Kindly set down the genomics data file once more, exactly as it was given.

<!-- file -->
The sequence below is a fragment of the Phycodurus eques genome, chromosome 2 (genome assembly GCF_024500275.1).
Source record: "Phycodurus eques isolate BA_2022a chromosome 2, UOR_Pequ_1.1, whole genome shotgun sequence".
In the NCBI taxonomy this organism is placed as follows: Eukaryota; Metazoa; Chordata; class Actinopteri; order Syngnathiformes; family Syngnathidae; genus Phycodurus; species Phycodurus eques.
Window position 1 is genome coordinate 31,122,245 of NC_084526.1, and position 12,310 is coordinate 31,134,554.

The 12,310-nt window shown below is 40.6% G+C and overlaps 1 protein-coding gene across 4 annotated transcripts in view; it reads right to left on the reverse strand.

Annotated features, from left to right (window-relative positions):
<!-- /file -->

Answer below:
The sequence below is a fragment of the Phycodurus eques genome, chromosome 2 (genome assembly GCF_024500275.1).
Source record: "Phycodurus eques isolate BA_2022a chromosome 2, UOR_Pequ_1.1, whole genome shotgun sequence".
In the NCBI taxonomy this organism is placed as follows: Eukaryota; Metazoa; Chordata; class Actinopteri; order Syngnathiformes; family Syngnathidae; genus Phycodurus; species Phycodurus eques.
Window position 1 is genome coordinate 31,122,245 of NC_084526.1, and position 12,310 is coordinate 31,134,554.

The 12,310-nt window shown below is 40.6% G+C and overlaps 1 protein-coding gene across 4 annotated transcripts in view; it reads right to left on the reverse strand.

Annotated features, from left to right (window-relative positions):